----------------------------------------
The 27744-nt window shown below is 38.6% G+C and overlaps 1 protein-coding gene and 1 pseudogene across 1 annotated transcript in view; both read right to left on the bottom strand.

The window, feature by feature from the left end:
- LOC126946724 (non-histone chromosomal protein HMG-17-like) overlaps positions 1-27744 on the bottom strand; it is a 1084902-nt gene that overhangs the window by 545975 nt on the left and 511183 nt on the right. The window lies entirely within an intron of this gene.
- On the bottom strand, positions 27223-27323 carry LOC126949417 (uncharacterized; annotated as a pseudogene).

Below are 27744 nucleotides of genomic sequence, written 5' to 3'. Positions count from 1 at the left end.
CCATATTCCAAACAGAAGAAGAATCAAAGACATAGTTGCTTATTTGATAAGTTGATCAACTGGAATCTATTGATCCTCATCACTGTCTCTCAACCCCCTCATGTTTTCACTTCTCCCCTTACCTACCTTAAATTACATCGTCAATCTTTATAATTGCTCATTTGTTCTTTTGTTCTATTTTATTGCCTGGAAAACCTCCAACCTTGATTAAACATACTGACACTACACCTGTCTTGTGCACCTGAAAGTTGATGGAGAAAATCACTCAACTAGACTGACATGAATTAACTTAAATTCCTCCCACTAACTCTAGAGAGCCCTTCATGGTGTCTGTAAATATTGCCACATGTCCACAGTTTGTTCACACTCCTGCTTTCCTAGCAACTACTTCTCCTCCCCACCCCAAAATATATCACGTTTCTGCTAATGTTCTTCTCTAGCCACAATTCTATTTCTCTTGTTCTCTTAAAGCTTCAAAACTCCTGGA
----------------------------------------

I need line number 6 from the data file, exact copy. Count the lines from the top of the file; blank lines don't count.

CCATATTCCAAACAGAAGAAGAATCAAAGACATAGTTGCTTATTTGATAAGTTGATCAACTGGAATCTATTGATCCTCATCACTGTCTCTCAACCCCCTCATGTTTTCACTTCTCCCCTTACCTACCTTAAATTACATCGTCAATCTTTATAATTGCTCATTTGTTCTTTTGTTCTATTTTATTGCCTGGAAAACCTCCAACCTTGATTAAACATACTGACACTACACCTGTCTTGTGCACCTGAAAGTTGATGGAGAAAATCACTCAACTAGACTGACATGAATTAACTTAAATTCCTCCCACTAACTCTAGAGAGCCCTTCATGGTGTCTGTAAATATTGCCACATGTCCACAGTTTGTTCACACTCCTGCTTTCCTAGCAACTACTTCTCCTCCCCACCCCAAAATATATCACGTTTCTGCTAATGTTCTTCTCTAGCCACAATTCTATTTCTCTTGTTCTCTTAAAGCTTCAAAACTCCTGGA